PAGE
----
Museum of the Rockies, Photo exhibition Polar Obsession and multi-media Into the Arctic
MOR lectures: Great War aftermaths, EPA’s Superfund program. At the Museum of the Rockies, two NEW exhibits! Photo exhibition Polar Obsession and multi-media Into the Arctic
Even with the sunny season in the rearview, there’s no slowing down at Museum of the Rockies with a busy fall event calendar. Here’s a look at some upcoming happenings at your neighborhood museum.
Kicking off a new month is the Archaeology Institute of America Lecture, “Revolt! Why the Jews Took on Rome” with Andrea Berlin of Boston University. The presentation will take place Thursday, November 1st in Hager Auditiorium beginning at 6pm. This event is open to the public.
What is the real story behind the animosities that eventually led to the catastrophe of the Jewish Revolt against Rome? Why would a small population without military capabilities or political allies dare to challenge a ruling power of such might? New archaeological evidence reveals a growing cultural divide beginning about two generations before the Revolt broke out, and sheds new light on the prehistory of this explosive event. This lecture will start with the constructions of Herod the Great and his sons, with a focus on the places that he built to impress his patrons. The appearance and character of some of those buildings created the conditions that led Jews throughout the land to band together more intensively and eventually persuade some to organize against Rome.
The Gallatin History Museum Lecture Series’ next edition, False Armisitices: War’s End and Disputed Aftermaths with Montana State College professor of history Dale Martin, will take place Wednesday, November 7th in Hager Auditorium beginning at 6pm.
The last major combat in the First World War, on the Western Front, ended on the 11th of November, 1918. Regional conflicts and civil wars that began in the context of the Great War continued, however, into the mid-1920s in parts of Europe and Asia. The presentation will begin with a quick overview of the war from 1914 to 1918, and then cover some aspects pertaining to Montana, such as Montana’s oft-repeated claim that it contributed more soldiers, proportional to population, than any other state in the nation. The tumultuous years after 1918 will be summarized: the political turmoil in the United States and ongoing warfare in Ireland, Russia, and Turkey. The conclusion will consider the enduring and complex legacy of the Armistice and the symbol of the red poppy.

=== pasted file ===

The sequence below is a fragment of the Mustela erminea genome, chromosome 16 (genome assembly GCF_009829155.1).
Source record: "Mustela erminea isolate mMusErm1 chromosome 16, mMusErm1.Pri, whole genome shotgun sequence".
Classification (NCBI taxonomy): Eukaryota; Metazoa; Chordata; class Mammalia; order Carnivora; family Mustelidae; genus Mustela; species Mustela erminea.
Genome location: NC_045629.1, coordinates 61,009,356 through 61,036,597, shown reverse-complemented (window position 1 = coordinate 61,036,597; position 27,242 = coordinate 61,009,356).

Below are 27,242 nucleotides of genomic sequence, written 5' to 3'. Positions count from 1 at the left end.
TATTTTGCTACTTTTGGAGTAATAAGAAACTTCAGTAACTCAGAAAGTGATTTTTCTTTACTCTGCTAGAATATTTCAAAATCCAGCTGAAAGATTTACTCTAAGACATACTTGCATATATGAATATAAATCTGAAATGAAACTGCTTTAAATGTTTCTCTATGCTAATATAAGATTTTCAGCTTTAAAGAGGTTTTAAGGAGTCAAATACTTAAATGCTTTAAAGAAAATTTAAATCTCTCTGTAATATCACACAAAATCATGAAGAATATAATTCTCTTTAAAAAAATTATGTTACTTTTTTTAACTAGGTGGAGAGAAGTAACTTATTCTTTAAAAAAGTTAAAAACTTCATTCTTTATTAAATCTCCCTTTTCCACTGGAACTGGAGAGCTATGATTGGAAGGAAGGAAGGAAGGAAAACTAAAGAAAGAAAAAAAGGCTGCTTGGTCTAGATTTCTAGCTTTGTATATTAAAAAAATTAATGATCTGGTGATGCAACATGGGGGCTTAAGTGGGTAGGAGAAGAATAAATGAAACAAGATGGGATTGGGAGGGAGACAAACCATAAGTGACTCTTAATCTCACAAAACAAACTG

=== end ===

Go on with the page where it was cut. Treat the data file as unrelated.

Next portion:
MOR is pleased to host the Extreme History Project Lecture Series, encouraging public understanding of the way our history has shaped our present. Speakers take a fresh look at interesting historical topics. Superfunded: Recreating Nature in a Postindustrial West with Jennifer Dunn is next up on Thursday, November 15th at 6pm. The lecture will be held in Hager Auditorium and is open to the public.
The EPA Superfund program was established in 1980 and over 1,700 locations have been placed on the National Priorities List (NPL). Superfund sites cover a vast array of environmental damages that contaminate the land and impact the health of citizens across the nation. Superfund’s goal is to clean up some of the nation’s most contaminated waste sites. Former mining communities in the Intermountain West were built on a premise of wealth and power fortified by resource extraction. Mining and smelting generated incredible wealth as well as incredible waste. The Superfund solution to this waste reveal how governments, communities, and individual perceive and respond to the material consequences of our capitalist and industrial decisions.
Museum of the Rockies’ popular series Brews & the Big Sky: Montana Made, Montana Brewed continues with Charlie Bair of Martinsdale, the Wool King featuring Bayern Brewing on Tuesday, November 27th from 5:30–7:30pm. There is a $12 admission including beer tasting, gallery talks, exhibits, and light appetizers for those 21 and older.
Charles M. Bair arrived in Billings as a conductor on the Northern Pacific Railroad in 1883. By the early 1900s, he was the largest wool producer in the U.S., a multi-millionaire and a friend of western artists like Charlie Russell and Joseph Henry Sharp. Learn more about how his hard work, determination, and personality made him a Montana legend.
After a break for the holidays, additional Brews evenings this season will include Big Teams in the Big Sky with Great Northern Brewing Company on Feb. 26th; Silver City to the Copper Kingdom with Muddy Creek Brewery on March 26th; and Crow Fair with featured brewer TBA closing out the series on April 30th.
Also at the Museum, two NEW exhibits! Photo exhibition Polar Obsession and multi-media Into the Arctic are now open. Both are included with Museum admission and will be on display through January.
For more information about these events and other Museum exhibits, visit www.museumoftherockies.org or call (406) 994-5257. •